Hayes KS, Bancroft AJ, Goldrick M, Portsmouth C, Roberts IS, Grencis RK. Exploitation of the intestinal microflora by the parasitic nematode Trichuris muris. Science. 2010;328:1391–4.

    CAS  Article  Google Scholar 

  39. 39.

    Thompson MG, Li DK, Shifflett P, Sokolow LZ, Ferber JR, Kurosky S, et al. Effectiveness of seasonal trivalent influenza vaccine for preventing influenza virus illness among pregnant women: a population-based case-control study during the 2010–2011 and 2011–2012 influenza seasons. Clin Infect Dis. 2014;58:449–57.

    Article  Google Scholar 

  40. 40.

    Sokolow LZ, Naleway AL, Li DK, Shifflett P, Reynolds S, Henninger ML, et al. Severity of influenza and noninfluenza acute respiratory illness among pregnant women, 2010-2012. Am J Obstet Gynecol. 2015;212:202 e1–11.

    Article  Google Scholar 

  41. 41.

    Zerbo O, Qian Y, Yoshida C, Grether JK, Van de Water J, Croen LA. Maternal infection during pregnancy and autism spectrum disorders. J Autism Dev Disord. 2015;45:4015–25.

    Article  Google Scholar 

  42. 42.

    Barlow SE. Expert committee recommendations regarding the prevention, assessment, and treatment of child and adolescent overweight and obesity: summary report. Pediatrics. 2007;120:S164–S92.

    Article  Google Scholar 

  43. 43.

    Kuczmarski RJ, Ogden CL, Guo SS, Grummer-Strawn LM, Flegal KM, Mei Z, et al. 2000 CDC growth charts for the United States: methods and development. Vital Health Stat. 2002;11:1–190.

  44. 44.

    Liang KY, Zeger SL. Longitudinal data analysis using generalized linear models. Biometrika. 1986;73:13–22.

    Article  Google Scholar 

  45. 45.

    Hubbard AE, Ahern J, Fleischer NL, Van der Laan M, Lippman SA, Jewell N, et al. To GEE or not to GEE: comparing population average and mixed models for estimating the associations between neighborhood risk factors and health. Epidemiology. 2010;21:467–74.

    Article  Google Scholar 

  46. 46.

    Hosmer DW, Lemeshow S. Logistic regression, 2nd ed. New York: John Wiley and Sons, Inc.; 2000.

  47. 47.

    Schwartz BS, Pollak J, Bailey-Davis L, Hirsch AG, Cosgrove SE, Nau C, et al. Antibiotic use and childhood body mass index trajectory. Int J Obes. 2016;40:615–21.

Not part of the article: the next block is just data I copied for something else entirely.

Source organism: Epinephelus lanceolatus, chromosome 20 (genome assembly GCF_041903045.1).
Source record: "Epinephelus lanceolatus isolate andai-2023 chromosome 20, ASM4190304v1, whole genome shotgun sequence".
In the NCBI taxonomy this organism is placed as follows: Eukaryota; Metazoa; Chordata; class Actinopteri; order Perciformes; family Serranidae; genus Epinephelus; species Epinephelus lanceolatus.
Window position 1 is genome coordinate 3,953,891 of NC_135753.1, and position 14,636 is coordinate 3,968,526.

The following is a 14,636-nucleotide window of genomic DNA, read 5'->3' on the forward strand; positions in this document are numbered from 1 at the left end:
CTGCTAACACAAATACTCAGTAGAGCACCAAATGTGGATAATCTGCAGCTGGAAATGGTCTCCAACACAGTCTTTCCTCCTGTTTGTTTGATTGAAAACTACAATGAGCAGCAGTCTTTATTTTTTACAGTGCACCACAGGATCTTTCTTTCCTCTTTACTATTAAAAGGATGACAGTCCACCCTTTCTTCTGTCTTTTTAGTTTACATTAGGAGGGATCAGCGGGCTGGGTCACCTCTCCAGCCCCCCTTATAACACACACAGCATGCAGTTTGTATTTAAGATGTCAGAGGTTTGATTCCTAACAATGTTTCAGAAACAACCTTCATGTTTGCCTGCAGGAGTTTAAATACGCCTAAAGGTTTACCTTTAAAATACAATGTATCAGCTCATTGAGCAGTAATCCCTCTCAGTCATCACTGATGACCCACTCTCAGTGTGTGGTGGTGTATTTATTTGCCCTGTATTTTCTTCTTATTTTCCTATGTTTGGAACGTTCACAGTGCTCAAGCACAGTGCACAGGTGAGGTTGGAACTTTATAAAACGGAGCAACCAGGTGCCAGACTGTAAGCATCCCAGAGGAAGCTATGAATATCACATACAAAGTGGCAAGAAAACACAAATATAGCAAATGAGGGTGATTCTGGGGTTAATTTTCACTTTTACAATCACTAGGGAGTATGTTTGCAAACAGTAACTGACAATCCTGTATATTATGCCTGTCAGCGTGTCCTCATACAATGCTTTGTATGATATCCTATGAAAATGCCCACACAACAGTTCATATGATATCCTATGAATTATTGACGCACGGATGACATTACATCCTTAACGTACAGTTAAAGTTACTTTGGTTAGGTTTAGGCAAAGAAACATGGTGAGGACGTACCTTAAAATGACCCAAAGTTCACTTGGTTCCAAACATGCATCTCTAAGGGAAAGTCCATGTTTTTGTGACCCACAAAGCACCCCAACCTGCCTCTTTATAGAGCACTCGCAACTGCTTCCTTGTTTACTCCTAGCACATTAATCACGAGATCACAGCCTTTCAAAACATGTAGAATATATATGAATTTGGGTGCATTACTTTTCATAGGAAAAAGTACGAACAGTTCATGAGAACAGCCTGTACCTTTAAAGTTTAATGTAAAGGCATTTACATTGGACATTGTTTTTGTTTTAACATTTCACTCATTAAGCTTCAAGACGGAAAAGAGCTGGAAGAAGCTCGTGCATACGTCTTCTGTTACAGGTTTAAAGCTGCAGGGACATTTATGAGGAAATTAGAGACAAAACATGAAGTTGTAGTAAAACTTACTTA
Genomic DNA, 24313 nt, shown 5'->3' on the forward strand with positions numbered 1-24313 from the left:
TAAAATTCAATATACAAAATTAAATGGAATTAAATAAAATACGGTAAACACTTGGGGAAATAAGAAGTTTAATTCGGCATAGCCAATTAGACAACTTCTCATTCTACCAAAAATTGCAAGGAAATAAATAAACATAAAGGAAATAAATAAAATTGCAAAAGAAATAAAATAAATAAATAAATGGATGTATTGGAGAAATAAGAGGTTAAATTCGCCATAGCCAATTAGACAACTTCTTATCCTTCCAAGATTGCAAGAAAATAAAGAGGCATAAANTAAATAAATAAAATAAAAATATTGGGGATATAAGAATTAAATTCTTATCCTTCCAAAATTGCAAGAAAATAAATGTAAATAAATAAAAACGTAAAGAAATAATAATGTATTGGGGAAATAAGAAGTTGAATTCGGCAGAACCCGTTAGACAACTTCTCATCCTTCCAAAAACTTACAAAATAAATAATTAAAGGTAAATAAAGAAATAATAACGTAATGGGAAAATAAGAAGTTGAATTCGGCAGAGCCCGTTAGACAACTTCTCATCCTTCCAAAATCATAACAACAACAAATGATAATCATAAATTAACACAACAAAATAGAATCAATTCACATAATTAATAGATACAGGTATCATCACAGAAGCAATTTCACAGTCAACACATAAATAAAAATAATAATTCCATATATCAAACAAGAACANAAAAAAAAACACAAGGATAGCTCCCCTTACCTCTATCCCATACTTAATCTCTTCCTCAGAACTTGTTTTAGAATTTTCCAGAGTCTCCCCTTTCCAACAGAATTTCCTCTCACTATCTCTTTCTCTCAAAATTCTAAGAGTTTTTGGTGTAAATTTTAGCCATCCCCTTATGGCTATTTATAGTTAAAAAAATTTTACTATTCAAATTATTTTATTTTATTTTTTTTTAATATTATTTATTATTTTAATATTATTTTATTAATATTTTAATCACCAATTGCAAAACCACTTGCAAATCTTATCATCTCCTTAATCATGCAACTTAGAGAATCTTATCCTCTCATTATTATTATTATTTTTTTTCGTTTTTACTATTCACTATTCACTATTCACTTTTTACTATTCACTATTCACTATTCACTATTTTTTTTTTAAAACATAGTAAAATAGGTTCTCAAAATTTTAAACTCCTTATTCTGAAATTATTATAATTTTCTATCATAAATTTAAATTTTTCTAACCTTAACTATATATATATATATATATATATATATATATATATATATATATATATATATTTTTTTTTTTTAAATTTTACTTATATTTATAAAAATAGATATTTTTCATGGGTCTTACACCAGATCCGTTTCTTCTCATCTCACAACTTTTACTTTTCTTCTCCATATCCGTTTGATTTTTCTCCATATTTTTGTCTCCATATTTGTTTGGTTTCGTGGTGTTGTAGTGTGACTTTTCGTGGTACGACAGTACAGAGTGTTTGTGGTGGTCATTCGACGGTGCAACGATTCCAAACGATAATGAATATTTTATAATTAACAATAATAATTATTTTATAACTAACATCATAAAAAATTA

48. 48.

    Wen X, Kleinman K, Gillman MW, Rifas-Shiman SL, Taveras EM. Childhood body mass index trajectories: modeling, characterizing, pairwise correlations and socio-demographic predictors of trajectory characteristics. BMC Med Res Methodol. 2012;12:38

    Article  PubMed  PubMed Central  Google Scholar 

  49. 49.

    Chivers P, Hands B, Parker H, Beilin L, Kendall G, Bulsara M. Longitudinal modelling of body mass index from birth to 14 years. Obes Facts. 2009;2:302–10.

    Article  Google Scholar 

  50. 50.

    Aker AM, Johns L, McElrath TF, Cantonwine DE, Mukherjee B, Meeker JD. Associations between maternal phenol and paraben urinary biomarkers and maternal hormones during pregnancy: a repeated measures study. Environ Int. 2018;113:341–9.

    CAS  Article  Google Scholar 

  51. 51.

    Glynn RJ, Schneeweiss S, Sturmer T. Indications for propensity scores and review of their use in pharmacoepidemiology. Basic Clin Pharmacol Toxicol. 2006;98:253–9.

    CAS  Article  Google Scholar 

  52. 52.

    Sturmer T, Joshi M, Glynn RJ, Avorn J, Rothman KJ, Schneeweiss S. A review of the application of propensity score methods yielded increasing use, advantages in specific settings, but not substantially different estimates compared with conventional multivariable methods. J Clin Epidemiol. 2006;59:437–47.

    Article  Google Scholar 

  53. 53.

    Wang J, Li F, Wei H, Lian ZX, Sun R, Tian Z. Respiratory influenza virus infection induces intestinal immune injury via microbiota-mediated Th17 cell-dependent inflammation. J Exp Med. 2014;211:2397–410.

    CAS  Article  Google Scholar 

Download references


This study was funded by The Kaiser Permanente Center for Effectiveness & Safety Research. We also thank Andrew Hirst for his help in data analysis.

Author contributions

D-KL conceived the concept, designed the study, obtained funding, oversaw the data gathering and analyses, and is responsible for the interpretation of results, and drafting and finalizing the manuscript. HC and JF were responsible for data management and analysis, and interpretation of the data. RO was involved in the study management and preparation of the manuscript. D-KL is the guarantor of this paper who took full responsibility for the conduct of the study, had access to the data, and controlled the decision to publish.

Author information



Corresponding author

Correspondence to De-Kun Li.

Ethics declarations

Conflict of interest

The authors declare that they have no conflict of interest.

Additional information

Publisher’s note Springer Nature remains neutral with regard to jurisdictional claims in published maps and institutional affiliations.

Tweet: It is maternal infection, not antibiotic use, during pregnancy that is associated with the risk of childhood obesity.

Rights and permissions

Reprints and Permissions

About this article

Verify currency and authenticity via CrossMark

Cite this article

Li, DK., Chen, H., Ferber, J. et al. Maternal infection and antibiotic use in pregnancy and the risk of childhood obesity in offspring: a birth cohort study. Int J Obes 44, 771–780 (2020).

Download citation

Further reading


Quick links